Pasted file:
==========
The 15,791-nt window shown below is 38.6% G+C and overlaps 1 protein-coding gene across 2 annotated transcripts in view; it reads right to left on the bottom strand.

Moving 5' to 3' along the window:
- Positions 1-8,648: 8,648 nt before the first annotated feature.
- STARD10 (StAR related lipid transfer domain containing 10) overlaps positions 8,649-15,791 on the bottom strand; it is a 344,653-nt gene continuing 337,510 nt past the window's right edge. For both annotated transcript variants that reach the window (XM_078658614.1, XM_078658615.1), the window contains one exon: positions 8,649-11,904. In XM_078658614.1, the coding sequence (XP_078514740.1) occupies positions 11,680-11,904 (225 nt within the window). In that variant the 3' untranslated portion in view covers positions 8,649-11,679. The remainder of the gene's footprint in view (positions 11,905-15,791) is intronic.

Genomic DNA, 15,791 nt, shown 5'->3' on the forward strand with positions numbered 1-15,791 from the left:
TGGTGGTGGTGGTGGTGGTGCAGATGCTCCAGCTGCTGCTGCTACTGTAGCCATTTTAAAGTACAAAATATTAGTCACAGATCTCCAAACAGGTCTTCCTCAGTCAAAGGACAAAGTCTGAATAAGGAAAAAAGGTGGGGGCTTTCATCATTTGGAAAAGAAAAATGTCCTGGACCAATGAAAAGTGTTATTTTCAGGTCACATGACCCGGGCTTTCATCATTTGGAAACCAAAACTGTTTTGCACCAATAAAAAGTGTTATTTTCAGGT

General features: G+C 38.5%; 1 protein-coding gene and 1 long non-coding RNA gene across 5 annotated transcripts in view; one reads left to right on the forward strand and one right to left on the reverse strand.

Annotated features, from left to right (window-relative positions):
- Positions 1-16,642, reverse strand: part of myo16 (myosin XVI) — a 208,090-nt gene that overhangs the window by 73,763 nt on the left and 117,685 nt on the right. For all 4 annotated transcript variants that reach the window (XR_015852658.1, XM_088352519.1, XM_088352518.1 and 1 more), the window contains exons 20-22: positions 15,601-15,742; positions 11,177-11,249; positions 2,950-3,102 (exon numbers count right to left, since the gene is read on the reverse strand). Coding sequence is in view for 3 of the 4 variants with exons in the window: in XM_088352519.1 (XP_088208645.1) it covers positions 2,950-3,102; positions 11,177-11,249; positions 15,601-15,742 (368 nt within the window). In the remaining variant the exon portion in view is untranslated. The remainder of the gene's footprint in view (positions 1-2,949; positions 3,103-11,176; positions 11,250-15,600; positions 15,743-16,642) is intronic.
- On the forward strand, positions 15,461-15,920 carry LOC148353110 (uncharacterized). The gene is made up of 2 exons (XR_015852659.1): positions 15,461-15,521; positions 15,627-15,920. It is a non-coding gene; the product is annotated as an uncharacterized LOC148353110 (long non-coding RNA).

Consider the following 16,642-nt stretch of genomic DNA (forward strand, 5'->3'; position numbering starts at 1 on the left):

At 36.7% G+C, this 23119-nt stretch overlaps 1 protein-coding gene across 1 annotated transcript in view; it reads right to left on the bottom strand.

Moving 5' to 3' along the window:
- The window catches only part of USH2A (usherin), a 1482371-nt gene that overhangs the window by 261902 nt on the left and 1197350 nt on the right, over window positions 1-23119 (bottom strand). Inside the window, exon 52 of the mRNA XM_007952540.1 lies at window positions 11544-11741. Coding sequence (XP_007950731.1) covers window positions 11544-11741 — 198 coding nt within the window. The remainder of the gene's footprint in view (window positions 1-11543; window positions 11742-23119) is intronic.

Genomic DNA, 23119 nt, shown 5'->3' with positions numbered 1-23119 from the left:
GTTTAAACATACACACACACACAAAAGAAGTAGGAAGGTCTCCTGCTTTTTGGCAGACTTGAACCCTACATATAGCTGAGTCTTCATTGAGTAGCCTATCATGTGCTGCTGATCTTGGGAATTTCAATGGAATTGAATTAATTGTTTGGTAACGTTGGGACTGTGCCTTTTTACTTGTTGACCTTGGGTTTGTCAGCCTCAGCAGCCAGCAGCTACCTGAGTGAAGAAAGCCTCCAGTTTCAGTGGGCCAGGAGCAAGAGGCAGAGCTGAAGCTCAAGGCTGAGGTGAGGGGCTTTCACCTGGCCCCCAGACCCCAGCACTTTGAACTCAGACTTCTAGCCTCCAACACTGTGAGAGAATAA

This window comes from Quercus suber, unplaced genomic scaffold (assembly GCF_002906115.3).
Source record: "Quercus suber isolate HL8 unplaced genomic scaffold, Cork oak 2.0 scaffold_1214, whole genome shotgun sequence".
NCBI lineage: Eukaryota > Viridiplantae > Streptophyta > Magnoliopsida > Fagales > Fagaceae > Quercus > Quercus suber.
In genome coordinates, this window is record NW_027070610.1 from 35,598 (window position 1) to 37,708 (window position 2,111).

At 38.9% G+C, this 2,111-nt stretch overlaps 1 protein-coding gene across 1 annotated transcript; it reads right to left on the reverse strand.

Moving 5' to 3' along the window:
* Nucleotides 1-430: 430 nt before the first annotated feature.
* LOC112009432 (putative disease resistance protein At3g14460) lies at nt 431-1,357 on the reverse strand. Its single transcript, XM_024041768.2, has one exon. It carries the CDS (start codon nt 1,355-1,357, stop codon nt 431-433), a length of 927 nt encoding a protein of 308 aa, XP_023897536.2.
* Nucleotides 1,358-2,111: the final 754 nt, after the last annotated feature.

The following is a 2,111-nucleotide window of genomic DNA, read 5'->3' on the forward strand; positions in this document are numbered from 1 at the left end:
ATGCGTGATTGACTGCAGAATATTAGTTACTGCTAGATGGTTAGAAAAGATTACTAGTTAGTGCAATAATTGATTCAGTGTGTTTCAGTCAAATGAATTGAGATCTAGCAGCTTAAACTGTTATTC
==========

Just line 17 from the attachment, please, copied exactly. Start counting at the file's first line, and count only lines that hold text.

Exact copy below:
This window comes from Quercus suber, unplaced genomic scaffold (assembly GCF_002906115.3).